Marlene Bienes -EcoBroker Certified
Brokerage Division @ Capital Home Builders & Developers, Inc.


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A house is the largest investment most of us will ever make so it's important to calculate what your payment will be and how much you can afford. The mortgage calculator will show you how much your monthly payment will be. It can also show the effect of adding extra payments.

Types Of Mortgages

What is Conventional Mortgage?
What Is Jumbo Mortgage?
What Is An FHA Loan?
What Is A USDA Loan?
What Is A VA Loan?

Steps Before a Home Search

1. Mortgage Preapproval Letter

If you’re ready to begin house-hunting, your first priority should be getting a mortgage preapproval letter from a lender. The preapproval letter shows the seller and the real estate agent advising you that you’re serious about buying the home and know how much you can afford.

2. Preparing for the Preapproval Process

Before contacting a lender, buyers should visit to obtain a free copy of their credit reports from the three national credit bureaus (Equifax, Experian and TransUnion). Buyers can save both themselves and their lenders some time if they can identify—and attempt to correct—any errors or major deficiencies in their credit history. Some mortgage lenders recommend reaching out to them as early as 12 months before a buyer plans to buy a home for these same reasons.
Reaching out to a lender 12 months in advance may seem too early, But if there’s anything you need to work on, it gives you time to prepare. A credit issue may take four to six months to fix.

The extra time also comes in handy for gathering the financial documents a lender needs to issue the preapproval letter. The list can be long. In many cases, the buyer may not have looked at or accessed the files in years. Here’s a sampling of the paperwork that a buyer may need to provide:

1. Copy of your Social Security card
2. Employment W-2 forms from multiple years
3. Pay stubs
4. Recent statements for every bank and investment account
5. Tax returns from at least the past two years
6. Buyers often procrastinate on this task, if only because they don’t know where to start when selecting a lender. They also may feel wary about selecting the “wrong” lender, especially if they fear wasting their time or delaying their home buying timeline.

3. How Long Does It Take To Get Mortgage Preapproval?

The speed at which a lender preapproves a potential borrower varies. It depends a lot on how quickly you gather and submit the necessary documents and how long it takes them to review your financial paperwork. Once the lender has all your information, you should receive a loan estimate within three business days—much less if you use an online mortgage lender—that will tell you whether or not you’ve been preapproved and for how much.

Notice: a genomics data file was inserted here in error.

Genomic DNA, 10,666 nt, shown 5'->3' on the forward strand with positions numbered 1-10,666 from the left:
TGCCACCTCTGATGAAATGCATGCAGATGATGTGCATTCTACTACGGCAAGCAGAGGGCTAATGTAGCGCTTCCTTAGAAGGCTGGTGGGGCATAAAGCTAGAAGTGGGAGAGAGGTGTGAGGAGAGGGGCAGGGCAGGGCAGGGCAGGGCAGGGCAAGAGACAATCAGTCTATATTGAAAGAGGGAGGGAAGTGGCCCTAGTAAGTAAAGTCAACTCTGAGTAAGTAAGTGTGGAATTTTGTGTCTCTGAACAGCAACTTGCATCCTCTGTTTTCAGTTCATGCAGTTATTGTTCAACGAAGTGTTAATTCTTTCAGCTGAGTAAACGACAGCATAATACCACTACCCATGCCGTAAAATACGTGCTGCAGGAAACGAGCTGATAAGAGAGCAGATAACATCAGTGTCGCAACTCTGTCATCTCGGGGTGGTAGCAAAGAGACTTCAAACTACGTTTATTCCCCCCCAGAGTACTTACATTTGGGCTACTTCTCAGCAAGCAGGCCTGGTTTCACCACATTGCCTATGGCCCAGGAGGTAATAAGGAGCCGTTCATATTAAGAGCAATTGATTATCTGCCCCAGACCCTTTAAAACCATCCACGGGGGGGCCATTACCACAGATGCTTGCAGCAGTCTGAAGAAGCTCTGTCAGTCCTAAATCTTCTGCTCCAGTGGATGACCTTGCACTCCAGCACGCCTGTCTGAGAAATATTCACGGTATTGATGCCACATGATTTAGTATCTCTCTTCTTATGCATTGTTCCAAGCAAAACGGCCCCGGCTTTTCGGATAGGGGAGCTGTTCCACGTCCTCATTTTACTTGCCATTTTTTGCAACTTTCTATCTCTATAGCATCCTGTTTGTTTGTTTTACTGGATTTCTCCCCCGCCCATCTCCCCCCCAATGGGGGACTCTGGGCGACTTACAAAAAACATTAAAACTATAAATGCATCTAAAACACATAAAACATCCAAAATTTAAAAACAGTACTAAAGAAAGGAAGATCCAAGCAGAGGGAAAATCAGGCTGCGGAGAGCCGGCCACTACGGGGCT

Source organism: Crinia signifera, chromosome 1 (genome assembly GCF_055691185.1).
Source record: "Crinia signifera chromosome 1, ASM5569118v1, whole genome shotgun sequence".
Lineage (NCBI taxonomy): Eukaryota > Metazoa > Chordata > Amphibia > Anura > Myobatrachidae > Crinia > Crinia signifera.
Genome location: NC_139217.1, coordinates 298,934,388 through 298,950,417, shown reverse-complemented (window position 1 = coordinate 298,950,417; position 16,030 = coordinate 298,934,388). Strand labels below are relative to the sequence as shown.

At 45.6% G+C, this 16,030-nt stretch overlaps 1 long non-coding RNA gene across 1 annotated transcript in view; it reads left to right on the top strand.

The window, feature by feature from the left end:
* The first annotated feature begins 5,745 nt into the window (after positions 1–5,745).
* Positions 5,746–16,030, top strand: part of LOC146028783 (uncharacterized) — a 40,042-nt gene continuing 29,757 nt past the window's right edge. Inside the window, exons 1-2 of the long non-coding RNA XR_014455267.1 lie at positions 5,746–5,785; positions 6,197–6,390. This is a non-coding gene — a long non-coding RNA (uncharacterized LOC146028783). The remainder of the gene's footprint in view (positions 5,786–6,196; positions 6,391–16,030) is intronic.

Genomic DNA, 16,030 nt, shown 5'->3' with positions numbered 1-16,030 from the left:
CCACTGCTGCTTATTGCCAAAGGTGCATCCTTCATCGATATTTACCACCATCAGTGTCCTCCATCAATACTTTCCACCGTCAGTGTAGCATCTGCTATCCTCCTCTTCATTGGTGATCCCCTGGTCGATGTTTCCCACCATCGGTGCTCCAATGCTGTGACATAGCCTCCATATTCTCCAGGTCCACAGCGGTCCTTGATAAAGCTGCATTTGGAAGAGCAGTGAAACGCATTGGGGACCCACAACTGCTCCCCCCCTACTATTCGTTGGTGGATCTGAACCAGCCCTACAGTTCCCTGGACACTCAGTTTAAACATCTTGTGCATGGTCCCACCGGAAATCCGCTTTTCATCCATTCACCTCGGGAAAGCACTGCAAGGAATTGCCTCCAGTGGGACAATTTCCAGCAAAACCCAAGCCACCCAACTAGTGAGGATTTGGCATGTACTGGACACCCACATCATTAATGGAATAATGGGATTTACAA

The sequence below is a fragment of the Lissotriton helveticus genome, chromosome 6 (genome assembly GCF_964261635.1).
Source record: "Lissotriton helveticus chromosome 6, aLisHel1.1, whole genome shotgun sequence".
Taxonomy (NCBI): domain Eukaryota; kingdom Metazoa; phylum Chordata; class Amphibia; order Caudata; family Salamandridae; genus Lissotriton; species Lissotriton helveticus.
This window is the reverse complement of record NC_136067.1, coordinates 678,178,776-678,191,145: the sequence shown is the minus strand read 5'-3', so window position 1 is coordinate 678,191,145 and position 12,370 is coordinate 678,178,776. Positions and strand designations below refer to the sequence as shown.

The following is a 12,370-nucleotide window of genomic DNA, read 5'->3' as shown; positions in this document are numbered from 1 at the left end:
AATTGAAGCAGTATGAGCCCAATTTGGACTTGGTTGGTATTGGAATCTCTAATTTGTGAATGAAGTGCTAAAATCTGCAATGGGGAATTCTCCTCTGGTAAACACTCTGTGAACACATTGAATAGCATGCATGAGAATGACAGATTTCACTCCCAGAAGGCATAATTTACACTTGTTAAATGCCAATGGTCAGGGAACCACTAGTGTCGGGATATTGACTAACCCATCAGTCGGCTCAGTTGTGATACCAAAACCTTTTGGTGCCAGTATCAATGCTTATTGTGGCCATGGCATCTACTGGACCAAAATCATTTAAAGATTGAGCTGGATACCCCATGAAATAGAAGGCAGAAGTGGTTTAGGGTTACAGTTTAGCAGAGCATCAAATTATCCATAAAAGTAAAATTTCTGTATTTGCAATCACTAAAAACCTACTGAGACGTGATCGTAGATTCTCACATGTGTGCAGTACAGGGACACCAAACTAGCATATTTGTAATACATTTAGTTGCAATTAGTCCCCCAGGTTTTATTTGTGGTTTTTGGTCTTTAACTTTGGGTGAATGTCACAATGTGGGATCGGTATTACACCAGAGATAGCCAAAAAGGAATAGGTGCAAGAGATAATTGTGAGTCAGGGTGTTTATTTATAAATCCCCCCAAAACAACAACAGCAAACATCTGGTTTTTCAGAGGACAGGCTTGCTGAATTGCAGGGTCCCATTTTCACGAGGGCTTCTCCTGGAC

4. How Long Does Preapproval For A Mortgage Last?

The mortgage preapproval is not indefinite, but the length of time varies depending on the lender. Most mortgage pre-approvals are valid for 30 to 90 days and then expire.

5. More Than Pre-Qualification

Mortgage preapproval and pre-qualification are different, so don’t confuse the two. Articles about home buying may mention both terms in the same sentence, but a buyer who becomes “pre-qualified” hasn’t actually accomplished much. This process typically only involves a conversation or a credit score review.

Since pre-qualification doesn’t verify financial data, identify red flags or address potential issues, it won’t improve a buyer’s standing with the seller’s team. Buyers have more to gain from focusing on preapproval, which will take more time but actually impacts the purchase effort.

Mortgage preapproval represents a lender’s offer to loan the buyer money based on certain financial circumstances and specific terms. The lender reaches this point only after reviewing and confirming the buyer’s credit standing, employment, income, assets and/or tax returns.

Even as a preapproval letter empowers a buyer to move toward a home purchase, it doesn’t limit the buyer’s lending options. Buyers don’t have any obligation to obtain a loan from a lender with whom they have had a conversation, shared financial documents or received a preapproval letter.

courtesy of Forbes Advisor contributors Kevin Mahoney, brai-odion-esene/

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